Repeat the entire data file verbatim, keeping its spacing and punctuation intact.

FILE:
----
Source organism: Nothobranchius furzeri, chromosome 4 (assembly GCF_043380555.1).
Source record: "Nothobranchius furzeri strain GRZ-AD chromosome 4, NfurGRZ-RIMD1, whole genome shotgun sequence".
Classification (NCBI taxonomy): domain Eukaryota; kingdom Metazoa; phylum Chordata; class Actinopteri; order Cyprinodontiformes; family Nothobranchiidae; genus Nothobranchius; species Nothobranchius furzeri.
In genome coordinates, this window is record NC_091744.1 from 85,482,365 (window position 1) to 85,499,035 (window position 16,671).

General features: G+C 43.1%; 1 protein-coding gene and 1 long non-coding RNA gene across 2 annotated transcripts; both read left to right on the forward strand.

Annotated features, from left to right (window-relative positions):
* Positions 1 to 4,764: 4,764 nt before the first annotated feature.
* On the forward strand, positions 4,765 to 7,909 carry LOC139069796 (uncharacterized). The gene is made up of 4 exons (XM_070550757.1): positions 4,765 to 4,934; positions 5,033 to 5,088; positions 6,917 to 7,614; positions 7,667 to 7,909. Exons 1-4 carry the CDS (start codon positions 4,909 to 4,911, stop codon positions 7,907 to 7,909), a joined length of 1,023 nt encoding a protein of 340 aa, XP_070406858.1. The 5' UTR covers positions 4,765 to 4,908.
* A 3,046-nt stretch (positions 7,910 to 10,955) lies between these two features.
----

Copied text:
Source organism: Nothobranchius furzeri, chromosome 4 (assembly GCF_043380555.1).
Source record: "Nothobranchius furzeri strain GRZ-AD chromosome 4, NfurGRZ-RIMD1, whole genome shotgun sequence".
Classification (NCBI taxonomy): domain Eukaryota; kingdom Metazoa; phylum Chordata; class Actinopteri; order Cyprinodontiformes; family Nothobranchiidae; genus Nothobranchius; species Nothobranchius furzeri.
In genome coordinates, this window is record NC_091744.1 from 85,482,365 (window position 1) to 85,499,035 (window position 16,671).

General features: G+C 43.1%; 1 protein-coding gene and 1 long non-coding RNA gene across 2 annotated transcripts; both read left to right on the forward strand.

Annotated features, from left to right (window-relative positions):
* Positions 1 to 4,764: 4,764 nt before the first annotated feature.
* On the forward strand, positions 4,765 to 7,909 carry LOC139069796 (uncharacterized). The gene is made up of 4 exons (XM_070550757.1): positions 4,765 to 4,934; positions 5,033 to 5,088; positions 6,917 to 7,614; positions 7,667 to 7,909. Exons 1-4 carry the CDS (start codon positions 4,909 to 4,911, stop codon positions 7,907 to 7,909), a joined length of 1,023 nt encoding a protein of 340 aa, XP_070406858.1. The 5' UTR covers positions 4,765 to 4,908.
* A 3,046-nt stretch (positions 7,910 to 10,955) lies between these two features.